Whilst culture is viewed as central to thinking, doing, learning and teaching mathematics, more recently “the socio-political turn” in mathematics education has come to the fore . TWG10 adopts a critical perspective in recognising that mathematics may be used in ways that reproduce existing power relations in the world as weapons of capitalism, but crucially, and perhaps more significantly, the group is also focused on how mathematics can be used to challenge or disrupt activities, events, and practices that produce social inequalities. This draws on work in the field of critical mathematics education which has been central to developing teaching approaches that utilise mathematics in ways that help learners understand their own struggles against oppression and injustice. See for instance the work of Gutstein [3, 4] and colleagues on teaching mathematics for social justice in the US.
The work of TWG10 is characterised by a strong openness to perspectives and methods that are not yet established within the field of mathematics education, and is interdisciplinary in that it draws on broader fields in social and political theory, anthropology and cultural studies. This adds to the agenda outlined above by identifying innovative and creative ways to understand, critique and address issues of social inequality in relation to mathematics, and proposes creative openings and new imageries. The work of the group also emphasises an ethos of reflexivity, as noted in TWG10’s group introductory report for CERME 11: “Research in this group is characterised by an effort to reflect on its own double role in not only analysing but also shaping the possibilities of seeing and inventing mathematics education practices” . This all adds up to a body of work that is both critical and architectural – it both questions the elite gatekeeping function of mathematics (particularly in education, but also in wider society) and also highlights alternative practices and ways of being that position mathematics as progressive rather than restrictive.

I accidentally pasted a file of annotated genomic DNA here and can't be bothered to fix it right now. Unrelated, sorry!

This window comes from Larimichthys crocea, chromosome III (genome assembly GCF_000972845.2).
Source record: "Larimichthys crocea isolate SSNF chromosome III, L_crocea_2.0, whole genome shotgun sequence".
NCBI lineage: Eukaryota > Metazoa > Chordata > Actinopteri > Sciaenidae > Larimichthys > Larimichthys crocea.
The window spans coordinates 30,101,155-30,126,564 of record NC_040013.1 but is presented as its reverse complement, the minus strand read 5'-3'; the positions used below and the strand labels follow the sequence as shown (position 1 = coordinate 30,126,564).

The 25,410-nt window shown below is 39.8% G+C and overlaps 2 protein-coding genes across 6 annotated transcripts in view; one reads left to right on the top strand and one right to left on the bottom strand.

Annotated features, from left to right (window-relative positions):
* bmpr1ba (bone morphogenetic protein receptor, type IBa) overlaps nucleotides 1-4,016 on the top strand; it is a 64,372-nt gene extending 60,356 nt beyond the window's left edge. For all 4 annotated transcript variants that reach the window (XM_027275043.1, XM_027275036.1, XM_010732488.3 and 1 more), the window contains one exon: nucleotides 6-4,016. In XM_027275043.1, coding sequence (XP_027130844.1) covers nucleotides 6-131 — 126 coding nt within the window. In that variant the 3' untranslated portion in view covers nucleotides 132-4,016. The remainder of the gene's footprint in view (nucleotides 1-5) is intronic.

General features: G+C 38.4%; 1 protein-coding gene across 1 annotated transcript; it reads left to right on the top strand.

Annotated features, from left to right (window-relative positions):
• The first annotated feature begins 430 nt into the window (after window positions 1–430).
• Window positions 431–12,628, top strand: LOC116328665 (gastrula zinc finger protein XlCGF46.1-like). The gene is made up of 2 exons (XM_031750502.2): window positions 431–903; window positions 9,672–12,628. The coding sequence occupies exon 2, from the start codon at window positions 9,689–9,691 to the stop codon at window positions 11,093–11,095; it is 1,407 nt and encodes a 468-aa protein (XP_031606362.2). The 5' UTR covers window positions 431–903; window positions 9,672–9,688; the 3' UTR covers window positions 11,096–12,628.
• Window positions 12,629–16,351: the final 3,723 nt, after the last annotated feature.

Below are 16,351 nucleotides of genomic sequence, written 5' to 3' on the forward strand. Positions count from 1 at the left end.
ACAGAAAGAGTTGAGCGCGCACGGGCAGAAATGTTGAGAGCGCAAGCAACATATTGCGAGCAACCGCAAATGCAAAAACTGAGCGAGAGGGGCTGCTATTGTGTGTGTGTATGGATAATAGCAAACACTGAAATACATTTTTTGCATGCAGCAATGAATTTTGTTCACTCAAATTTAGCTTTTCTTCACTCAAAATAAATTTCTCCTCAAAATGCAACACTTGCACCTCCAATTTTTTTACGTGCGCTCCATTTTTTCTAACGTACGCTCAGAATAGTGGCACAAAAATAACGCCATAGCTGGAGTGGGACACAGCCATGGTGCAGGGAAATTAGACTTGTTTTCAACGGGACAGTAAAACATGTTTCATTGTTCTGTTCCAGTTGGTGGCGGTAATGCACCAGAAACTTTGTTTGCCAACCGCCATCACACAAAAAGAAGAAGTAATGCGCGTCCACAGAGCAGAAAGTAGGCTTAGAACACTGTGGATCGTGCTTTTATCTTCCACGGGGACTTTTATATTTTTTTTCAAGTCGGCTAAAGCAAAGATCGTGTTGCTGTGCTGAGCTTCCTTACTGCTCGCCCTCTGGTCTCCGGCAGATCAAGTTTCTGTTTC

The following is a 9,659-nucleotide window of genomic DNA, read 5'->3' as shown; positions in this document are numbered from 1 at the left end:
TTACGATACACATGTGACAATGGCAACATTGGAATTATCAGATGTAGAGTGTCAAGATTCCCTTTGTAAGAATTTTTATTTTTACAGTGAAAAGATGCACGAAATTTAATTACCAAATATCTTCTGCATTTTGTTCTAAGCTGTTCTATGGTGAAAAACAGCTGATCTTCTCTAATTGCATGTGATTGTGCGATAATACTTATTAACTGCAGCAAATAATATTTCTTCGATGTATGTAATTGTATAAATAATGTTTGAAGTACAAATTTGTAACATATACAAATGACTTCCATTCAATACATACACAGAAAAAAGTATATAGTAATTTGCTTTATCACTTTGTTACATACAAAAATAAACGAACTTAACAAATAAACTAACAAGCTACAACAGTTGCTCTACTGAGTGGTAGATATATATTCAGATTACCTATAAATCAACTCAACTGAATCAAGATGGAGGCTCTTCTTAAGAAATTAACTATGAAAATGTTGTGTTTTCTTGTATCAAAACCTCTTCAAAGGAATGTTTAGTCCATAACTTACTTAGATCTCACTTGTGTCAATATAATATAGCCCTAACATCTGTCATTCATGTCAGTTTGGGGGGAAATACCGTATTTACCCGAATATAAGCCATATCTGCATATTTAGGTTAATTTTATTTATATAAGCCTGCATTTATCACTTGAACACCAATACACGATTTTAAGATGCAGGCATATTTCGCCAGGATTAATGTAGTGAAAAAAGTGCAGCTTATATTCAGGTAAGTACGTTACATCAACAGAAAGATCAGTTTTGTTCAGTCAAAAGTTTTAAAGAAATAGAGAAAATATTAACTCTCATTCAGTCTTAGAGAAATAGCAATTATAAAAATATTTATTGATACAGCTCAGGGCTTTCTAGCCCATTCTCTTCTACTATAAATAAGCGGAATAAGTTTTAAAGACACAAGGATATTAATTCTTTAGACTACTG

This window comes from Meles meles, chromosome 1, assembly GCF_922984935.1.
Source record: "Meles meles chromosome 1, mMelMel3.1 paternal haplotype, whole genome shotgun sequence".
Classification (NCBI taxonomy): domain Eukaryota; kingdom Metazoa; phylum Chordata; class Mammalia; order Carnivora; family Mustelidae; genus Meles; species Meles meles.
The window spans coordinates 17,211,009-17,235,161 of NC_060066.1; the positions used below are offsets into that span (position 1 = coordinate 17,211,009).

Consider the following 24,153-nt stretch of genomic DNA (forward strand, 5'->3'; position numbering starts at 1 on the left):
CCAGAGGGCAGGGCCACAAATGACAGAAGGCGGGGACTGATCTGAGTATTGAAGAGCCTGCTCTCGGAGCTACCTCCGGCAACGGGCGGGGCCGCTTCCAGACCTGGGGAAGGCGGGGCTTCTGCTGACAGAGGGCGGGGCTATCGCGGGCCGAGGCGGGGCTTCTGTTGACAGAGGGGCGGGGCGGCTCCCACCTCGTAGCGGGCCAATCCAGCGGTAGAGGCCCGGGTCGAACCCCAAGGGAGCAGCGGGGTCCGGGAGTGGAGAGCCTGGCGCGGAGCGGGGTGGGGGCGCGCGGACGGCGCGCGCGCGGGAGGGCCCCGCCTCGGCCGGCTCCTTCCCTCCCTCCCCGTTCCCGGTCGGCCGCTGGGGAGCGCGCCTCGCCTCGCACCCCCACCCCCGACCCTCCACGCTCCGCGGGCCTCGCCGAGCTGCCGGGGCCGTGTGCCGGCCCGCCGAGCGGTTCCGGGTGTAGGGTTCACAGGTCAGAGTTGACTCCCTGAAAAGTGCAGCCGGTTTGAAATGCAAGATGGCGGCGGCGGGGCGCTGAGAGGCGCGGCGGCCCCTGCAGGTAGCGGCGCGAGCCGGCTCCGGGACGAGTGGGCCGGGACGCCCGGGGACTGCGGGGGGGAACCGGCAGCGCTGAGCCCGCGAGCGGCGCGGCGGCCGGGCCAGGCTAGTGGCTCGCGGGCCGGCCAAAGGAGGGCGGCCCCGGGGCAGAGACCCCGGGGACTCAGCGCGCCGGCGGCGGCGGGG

- G. de Abreu, N. Gorgorió and L. B. Boistrup, Diversity in mathematics education. In Developing research in mathematics education, edited by T. Dreyfus, M. Artigue, D. Potari, S. Prediger and K. Ruthven, Routledge, London, 211–222 (2018)
- R. Gutiérrez, The sociopolitical turn in mathematics education. J. Res. Math. Educ.44, 37–68 (2013)
- E. Gutstein, Teaching and learning mathematics for social justice in an urban, Latino school. J. Res. Math. Educ.34, 37–73 (2003)
- E. R. Gutstein, “Our issues, our people—Math as our weapon”: Critical mathematics in a Chicago neighborhood high school. J. Res. Math. Educ.47, 454–504 (2016)
- J.-F. Maheux, J. Proulx, R.-A. L’Italien-Bruneau and M. L. Lavallée-Lamarche, Referring and proffering: An unusual take on what school mathematics is about. In Proceedings of the Eleventh Congress of the European Society for Research in Mathematics Education (CERME11, February 6–10, 2019), edited by U. T. Jankvist, M. van den Heuvel-Panhuizen and M. Veldhuis, Utrecht University and ERME, Utrecht, 1920–1927 (2019)
- H. Straehler-Pohl, A. Bagger, L. Black, A. Chronaki and D. Kollosche, Introduction to the work of TWG10: Diversity and Mathematics Education: Social, Cultural and Political Challenges. In Proceedings of the Eleventh Congress of the European Society for Research in Mathematics Education (CERME11, February 6–10, 2019), edited by U. T. Jankvist, M. van den Heuvel-Panhuizen and M. Veldhuis, Utrecht University and ERME, Utrecht, 1819–1822 (2019)
Cite this article
Laura Black, Anette Bagger, Anna Chronaki, Nina Bohlmann, Sabrina Bobsin Salazar, ERME column. Eur. Math. Soc. Mag. 121 (2021), pp. 51–52DOI 10.4171/MAG/45